Ships may sink, spouses may die, but there'll always be Britain. And that's more than a small thing says 1942's In Which We Serve
, a rather effective propaganda film from team Noel Coward and David Lean--but mostly Noel Coward as the opening credits make clear, telling us it's a Noel Coward film, written by Noel Coward, starring Noel Coward, and with music by Noel Coward. Lean's presence is certainly felt, though, and for all its obvious manipulation this film has real heart.
"This is the story of a ship!" we're informed first thing by the narrator and then we watch some fascinating actual footage of a British warship being assembled: molten rivets pounded into place as they cool, bulkheads lowered by crane.
The story follows the crew and families of the crew of the HMS Torrin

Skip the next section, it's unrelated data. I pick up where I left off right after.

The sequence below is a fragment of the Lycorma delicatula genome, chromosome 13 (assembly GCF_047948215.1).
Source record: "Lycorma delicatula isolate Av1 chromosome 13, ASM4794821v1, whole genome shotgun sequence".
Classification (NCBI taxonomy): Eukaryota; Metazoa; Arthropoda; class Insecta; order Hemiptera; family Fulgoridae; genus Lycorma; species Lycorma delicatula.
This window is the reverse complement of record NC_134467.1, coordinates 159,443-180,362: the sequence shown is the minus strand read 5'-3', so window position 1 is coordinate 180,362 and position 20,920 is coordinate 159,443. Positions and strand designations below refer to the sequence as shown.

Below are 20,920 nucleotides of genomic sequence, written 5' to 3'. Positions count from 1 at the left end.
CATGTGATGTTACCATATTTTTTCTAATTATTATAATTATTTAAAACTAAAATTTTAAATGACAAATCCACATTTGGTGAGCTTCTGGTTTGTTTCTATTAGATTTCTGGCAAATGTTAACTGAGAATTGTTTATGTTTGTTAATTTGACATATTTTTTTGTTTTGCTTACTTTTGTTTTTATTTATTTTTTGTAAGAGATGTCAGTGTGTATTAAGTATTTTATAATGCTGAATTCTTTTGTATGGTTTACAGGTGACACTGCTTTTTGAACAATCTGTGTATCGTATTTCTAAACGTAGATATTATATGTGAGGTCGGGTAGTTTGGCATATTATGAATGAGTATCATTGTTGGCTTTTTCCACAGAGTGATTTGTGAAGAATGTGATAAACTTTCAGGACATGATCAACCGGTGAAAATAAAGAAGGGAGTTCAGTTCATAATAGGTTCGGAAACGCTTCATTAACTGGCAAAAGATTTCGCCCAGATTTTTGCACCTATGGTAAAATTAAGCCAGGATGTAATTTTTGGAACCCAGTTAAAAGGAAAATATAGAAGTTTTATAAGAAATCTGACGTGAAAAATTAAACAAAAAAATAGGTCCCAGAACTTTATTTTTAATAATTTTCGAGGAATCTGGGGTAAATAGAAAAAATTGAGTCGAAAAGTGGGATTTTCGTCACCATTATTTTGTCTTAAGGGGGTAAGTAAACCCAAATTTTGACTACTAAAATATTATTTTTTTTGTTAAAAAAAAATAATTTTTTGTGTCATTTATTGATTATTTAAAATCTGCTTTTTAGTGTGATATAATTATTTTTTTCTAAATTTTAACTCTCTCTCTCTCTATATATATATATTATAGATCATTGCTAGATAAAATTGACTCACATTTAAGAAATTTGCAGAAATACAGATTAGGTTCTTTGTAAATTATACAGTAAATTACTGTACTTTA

and very early on we see her being sunk in the Mediterranean. As the crew cling to the life raft, the story is told through flashbacks marked by watery dissolves.
Coward plays the captain, of course, named Kinross. It's a decent but not great performance. Coward talks fast and seems self assured but there's not much life in it; he's easily overshadowed by his wife, Alix, played by Celia Johnson.
Here the two relax while he's on leave and their children idly speculate on the kinds of planes dogfighting overhead. The message is clear--don't worry so much about imminent peril. What if you do get killed? It's all for Britain, after all! Don't be like young Richard Attenborough, who appears in his first (uncredited) screen role as a crewman who flees his post in the heat of battle.
But even he has a chance to redeem himself. Other standouts in the crew are John Mills and Michael Wilding and everyone comes across as impressively earnest and innocent. I imagine it did quite a lot for audiences at the time putting such faces on the lads at sea. I certainly came away feeling they deserve our support.